chaos in syria & iraq

As Pindostan Reverses Syria Pullout, Officials Say Partnership With Kurds Endures
Jason Ditz, Antiwar.com, Nov 15 2019

The Pindo withdrawal from Syria, reversed into the US staying in Syria, which Pres Trump says is purely for oil but Pentagon officials say is fighting Daesh, has boiled down to a lot of arguments and little substance. To that end, a senior Pindo commander announced that the US decision to keep fighting ISIS means that they are continuing to partner with Kurdish forces, and that the Pindo partnership with the Kurds endures. Pindostan has transferred troops around eastern Syria a bit in the process. On Friday, Pindo forces withdrew from the Kurdish city of Kobani, where they will be replaced by Russians. The Pindo presence is centered around oilfields in the area. The Pentagon focus on pursuing Daesh, along with the lack of Daesh territory to actually fight, is roughly identical to the position before all the Pindo changes. The Kurds are roughly in the same position with respect to Pindostan then, though there is clearly some annoyance at them having let Turkey seize much of the safe zone.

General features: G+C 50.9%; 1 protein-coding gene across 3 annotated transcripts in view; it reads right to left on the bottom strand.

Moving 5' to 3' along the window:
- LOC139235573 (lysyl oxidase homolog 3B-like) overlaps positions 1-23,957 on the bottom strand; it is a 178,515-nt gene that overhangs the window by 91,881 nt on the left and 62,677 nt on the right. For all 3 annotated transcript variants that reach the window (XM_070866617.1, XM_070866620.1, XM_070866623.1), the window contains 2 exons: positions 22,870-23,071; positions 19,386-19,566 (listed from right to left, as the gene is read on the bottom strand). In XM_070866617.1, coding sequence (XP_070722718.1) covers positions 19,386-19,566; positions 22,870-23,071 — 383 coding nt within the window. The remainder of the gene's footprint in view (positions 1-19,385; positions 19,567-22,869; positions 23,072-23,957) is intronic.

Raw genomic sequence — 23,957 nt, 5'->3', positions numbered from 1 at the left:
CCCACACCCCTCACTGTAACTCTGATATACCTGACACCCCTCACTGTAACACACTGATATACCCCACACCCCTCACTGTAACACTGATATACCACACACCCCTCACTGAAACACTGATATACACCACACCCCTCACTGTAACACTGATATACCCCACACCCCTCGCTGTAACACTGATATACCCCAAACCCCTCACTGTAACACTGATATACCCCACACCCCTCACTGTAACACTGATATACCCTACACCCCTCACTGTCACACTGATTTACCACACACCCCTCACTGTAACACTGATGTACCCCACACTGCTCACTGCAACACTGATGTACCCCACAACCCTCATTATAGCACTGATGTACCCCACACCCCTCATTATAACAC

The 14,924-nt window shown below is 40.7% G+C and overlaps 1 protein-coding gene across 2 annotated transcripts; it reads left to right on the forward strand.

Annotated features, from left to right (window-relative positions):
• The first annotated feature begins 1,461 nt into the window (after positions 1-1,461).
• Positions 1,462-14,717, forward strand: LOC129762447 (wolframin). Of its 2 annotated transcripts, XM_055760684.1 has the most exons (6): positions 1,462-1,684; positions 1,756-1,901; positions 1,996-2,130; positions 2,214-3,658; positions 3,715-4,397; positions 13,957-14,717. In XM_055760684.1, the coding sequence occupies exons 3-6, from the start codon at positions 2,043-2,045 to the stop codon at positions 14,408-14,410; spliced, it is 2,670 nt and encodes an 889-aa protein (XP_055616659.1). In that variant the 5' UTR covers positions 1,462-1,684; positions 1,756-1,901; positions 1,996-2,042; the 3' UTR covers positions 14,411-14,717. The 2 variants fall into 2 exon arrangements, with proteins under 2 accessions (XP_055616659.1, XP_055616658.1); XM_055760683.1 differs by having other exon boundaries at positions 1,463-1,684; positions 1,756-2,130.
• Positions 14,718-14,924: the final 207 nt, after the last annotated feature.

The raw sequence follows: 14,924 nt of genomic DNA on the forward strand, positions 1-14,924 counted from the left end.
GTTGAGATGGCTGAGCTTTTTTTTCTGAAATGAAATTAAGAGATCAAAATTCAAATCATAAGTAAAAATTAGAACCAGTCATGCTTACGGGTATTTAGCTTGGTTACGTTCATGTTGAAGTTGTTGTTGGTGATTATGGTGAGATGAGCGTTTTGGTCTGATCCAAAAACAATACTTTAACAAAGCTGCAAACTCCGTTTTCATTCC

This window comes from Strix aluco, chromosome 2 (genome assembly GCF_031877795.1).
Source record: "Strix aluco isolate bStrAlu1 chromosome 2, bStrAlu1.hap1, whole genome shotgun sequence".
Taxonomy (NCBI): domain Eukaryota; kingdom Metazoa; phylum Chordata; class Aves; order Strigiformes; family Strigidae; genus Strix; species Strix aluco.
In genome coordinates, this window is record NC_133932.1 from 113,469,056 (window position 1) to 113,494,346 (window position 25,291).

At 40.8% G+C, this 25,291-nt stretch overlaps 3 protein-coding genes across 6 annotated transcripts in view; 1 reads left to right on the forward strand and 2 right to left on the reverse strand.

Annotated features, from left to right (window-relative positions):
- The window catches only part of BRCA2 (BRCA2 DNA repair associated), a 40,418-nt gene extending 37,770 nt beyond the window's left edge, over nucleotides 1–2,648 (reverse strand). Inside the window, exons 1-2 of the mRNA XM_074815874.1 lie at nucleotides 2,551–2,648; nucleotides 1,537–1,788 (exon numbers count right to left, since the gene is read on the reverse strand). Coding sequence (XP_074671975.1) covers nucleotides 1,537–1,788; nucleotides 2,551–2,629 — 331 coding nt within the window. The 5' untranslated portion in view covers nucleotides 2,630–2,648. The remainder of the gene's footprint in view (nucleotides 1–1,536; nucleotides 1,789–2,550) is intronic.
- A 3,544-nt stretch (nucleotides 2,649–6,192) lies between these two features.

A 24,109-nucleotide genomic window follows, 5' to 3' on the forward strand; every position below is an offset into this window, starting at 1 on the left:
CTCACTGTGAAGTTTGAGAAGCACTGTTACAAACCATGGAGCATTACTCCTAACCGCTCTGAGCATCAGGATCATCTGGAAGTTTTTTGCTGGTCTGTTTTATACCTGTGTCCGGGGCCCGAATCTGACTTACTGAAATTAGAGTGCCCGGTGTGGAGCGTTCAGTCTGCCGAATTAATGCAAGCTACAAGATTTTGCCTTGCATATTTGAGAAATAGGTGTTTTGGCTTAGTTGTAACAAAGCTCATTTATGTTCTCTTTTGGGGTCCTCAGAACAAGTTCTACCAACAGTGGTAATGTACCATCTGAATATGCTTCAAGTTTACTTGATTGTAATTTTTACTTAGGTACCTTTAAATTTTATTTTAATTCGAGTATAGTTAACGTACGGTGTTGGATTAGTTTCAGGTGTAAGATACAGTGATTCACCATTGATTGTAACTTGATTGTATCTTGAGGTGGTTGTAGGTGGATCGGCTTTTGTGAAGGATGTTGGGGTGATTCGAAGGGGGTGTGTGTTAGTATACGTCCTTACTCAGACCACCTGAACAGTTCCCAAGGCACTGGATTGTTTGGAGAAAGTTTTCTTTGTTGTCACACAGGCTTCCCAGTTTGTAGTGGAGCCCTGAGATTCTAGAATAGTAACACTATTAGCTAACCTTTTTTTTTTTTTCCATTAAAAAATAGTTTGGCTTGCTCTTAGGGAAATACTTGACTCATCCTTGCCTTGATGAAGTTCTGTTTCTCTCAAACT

Pindo commander: Partnership with Kurds against Daesh still strong
Sarah El Deeb, AP, Nov 15 2019